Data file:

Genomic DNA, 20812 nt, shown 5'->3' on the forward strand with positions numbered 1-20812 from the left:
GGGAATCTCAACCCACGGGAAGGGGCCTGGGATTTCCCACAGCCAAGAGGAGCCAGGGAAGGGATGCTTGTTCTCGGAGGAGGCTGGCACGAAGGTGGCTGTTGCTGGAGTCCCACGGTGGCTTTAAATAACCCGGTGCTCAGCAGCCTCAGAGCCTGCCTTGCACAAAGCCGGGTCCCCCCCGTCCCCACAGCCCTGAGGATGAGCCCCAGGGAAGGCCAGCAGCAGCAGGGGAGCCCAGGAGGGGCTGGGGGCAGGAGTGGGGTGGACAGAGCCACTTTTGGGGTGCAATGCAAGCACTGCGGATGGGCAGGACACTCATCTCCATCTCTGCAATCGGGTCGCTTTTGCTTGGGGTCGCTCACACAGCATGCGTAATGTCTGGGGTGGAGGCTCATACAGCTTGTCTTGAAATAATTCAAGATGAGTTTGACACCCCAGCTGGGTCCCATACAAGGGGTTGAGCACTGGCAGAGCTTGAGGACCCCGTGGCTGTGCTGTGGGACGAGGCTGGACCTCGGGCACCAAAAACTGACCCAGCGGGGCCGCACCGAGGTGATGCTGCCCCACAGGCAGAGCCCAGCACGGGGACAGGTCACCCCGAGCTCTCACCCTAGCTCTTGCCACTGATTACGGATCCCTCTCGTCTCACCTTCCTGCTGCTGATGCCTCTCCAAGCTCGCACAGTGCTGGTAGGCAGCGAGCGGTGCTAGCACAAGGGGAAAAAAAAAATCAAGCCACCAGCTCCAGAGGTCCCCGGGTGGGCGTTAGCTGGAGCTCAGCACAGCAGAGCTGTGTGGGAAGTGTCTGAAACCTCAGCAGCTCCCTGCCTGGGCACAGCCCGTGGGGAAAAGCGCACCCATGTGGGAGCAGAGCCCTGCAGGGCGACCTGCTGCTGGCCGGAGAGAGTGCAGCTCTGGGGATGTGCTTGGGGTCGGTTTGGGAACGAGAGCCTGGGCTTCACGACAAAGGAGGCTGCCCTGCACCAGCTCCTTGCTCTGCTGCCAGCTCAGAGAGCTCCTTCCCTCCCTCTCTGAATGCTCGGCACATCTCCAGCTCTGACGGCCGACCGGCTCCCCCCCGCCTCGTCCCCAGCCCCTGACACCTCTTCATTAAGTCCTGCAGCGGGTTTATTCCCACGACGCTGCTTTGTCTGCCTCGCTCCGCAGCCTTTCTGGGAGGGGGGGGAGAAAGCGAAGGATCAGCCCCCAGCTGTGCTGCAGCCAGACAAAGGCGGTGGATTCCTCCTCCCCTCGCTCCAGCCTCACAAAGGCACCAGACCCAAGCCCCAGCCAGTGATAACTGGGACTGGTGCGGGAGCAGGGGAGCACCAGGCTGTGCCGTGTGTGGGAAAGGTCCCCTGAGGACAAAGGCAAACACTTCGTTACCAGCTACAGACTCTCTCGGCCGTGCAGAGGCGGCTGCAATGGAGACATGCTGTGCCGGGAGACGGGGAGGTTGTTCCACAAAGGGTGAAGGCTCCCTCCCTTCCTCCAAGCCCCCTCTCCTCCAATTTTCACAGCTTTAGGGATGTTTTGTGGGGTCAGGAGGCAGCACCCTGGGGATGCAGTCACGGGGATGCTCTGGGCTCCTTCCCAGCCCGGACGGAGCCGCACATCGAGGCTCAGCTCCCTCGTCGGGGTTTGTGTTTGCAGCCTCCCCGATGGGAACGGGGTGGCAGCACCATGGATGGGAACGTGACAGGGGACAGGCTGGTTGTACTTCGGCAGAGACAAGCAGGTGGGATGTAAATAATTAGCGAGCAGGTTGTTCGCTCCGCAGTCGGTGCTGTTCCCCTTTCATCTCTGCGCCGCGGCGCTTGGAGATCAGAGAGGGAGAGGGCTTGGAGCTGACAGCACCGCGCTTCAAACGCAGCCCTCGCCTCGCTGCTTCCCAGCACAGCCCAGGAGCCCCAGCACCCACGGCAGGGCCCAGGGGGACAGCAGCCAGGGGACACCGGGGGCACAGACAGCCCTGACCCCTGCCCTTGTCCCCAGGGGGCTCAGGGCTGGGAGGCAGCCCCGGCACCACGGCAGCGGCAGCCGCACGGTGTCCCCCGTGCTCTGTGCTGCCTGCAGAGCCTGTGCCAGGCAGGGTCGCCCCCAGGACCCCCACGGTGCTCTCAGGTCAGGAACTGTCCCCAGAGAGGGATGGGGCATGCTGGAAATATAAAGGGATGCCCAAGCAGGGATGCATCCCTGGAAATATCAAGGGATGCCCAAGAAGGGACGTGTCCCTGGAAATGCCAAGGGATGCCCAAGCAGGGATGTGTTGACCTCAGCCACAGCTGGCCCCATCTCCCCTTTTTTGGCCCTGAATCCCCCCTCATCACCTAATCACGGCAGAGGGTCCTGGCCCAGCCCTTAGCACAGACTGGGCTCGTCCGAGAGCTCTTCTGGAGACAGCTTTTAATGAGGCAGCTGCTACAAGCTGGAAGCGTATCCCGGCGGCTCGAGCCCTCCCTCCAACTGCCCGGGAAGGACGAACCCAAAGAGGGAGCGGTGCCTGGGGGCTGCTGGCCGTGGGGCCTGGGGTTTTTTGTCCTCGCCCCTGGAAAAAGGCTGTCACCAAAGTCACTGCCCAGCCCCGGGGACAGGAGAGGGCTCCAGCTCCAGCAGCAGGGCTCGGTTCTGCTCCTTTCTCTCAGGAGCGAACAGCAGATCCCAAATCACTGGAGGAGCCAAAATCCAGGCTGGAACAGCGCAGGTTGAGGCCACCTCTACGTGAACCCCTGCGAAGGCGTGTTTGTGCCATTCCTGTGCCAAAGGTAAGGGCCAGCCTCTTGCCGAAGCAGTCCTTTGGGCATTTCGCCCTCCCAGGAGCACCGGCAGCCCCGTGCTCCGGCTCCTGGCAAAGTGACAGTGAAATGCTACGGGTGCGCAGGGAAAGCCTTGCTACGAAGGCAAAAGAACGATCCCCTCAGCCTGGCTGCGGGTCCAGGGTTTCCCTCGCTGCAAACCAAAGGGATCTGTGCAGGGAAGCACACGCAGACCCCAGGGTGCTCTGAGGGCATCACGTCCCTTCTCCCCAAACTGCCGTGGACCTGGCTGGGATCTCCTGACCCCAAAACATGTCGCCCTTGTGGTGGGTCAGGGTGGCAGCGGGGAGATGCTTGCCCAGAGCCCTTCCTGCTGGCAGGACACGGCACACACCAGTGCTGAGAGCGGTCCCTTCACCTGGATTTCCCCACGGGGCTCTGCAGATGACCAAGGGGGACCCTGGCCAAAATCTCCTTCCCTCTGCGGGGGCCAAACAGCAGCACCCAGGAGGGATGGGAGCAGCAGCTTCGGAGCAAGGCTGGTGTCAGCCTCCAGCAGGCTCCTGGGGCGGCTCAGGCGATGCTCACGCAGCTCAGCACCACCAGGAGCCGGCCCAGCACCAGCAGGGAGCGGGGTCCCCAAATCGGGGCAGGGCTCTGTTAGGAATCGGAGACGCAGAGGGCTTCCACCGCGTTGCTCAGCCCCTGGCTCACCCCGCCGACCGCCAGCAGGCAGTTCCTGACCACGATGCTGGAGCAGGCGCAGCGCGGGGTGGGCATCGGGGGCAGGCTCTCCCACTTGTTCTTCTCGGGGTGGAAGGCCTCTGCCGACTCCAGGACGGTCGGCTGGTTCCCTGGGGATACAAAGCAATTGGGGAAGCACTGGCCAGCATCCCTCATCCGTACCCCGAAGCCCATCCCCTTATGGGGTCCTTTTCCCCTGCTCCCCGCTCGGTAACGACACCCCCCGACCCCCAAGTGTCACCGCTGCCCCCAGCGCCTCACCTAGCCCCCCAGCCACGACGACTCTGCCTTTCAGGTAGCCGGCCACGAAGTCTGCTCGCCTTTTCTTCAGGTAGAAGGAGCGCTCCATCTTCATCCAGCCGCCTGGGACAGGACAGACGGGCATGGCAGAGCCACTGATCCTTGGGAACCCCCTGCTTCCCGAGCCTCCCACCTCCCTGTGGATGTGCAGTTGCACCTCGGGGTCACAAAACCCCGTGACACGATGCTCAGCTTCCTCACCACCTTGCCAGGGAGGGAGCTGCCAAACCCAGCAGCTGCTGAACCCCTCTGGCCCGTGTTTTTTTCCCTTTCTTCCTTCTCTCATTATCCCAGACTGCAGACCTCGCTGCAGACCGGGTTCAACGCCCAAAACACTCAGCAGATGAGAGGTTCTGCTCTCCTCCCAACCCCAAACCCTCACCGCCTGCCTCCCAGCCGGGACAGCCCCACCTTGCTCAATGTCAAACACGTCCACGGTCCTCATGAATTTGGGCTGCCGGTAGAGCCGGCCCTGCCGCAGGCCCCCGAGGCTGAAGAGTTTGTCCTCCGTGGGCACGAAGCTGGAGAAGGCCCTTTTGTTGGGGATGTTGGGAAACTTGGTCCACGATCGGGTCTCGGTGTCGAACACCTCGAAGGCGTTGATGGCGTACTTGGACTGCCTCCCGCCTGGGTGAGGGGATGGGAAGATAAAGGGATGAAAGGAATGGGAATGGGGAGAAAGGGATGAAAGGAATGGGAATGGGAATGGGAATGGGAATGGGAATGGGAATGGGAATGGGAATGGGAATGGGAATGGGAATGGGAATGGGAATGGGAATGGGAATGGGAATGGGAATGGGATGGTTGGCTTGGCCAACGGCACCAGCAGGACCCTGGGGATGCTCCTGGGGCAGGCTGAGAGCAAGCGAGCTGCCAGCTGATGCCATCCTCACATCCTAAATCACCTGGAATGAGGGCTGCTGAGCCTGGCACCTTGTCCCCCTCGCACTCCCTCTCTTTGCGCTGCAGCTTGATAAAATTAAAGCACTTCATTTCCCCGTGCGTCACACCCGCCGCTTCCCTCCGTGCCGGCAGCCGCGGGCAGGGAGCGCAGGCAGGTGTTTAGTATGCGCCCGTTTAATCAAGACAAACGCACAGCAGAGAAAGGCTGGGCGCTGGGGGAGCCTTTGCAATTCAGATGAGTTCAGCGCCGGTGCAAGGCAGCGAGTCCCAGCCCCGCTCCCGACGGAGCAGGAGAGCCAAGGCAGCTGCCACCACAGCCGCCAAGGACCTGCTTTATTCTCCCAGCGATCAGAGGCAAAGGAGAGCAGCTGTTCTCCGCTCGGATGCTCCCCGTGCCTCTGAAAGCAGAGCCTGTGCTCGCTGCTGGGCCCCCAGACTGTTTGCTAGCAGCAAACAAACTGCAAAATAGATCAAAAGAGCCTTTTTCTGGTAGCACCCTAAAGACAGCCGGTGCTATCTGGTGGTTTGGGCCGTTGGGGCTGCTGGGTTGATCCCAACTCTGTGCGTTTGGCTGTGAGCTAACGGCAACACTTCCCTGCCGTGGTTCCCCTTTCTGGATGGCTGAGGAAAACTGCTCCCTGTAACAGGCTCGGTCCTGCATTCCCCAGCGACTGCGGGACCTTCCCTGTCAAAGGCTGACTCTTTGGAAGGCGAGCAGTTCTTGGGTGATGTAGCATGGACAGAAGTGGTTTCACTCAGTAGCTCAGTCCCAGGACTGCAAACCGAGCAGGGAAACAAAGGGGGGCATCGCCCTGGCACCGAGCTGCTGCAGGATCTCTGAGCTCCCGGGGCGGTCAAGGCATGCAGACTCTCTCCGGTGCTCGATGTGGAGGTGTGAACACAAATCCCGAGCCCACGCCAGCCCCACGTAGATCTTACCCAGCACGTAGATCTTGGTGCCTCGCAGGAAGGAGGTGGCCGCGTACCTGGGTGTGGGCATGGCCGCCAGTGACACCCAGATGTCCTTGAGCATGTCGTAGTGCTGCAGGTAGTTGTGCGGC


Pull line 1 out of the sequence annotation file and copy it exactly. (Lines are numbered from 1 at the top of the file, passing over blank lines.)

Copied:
Genomic DNA, 20812 nt, shown 5'->3' on the forward strand with positions numbered 1-20812 from the left: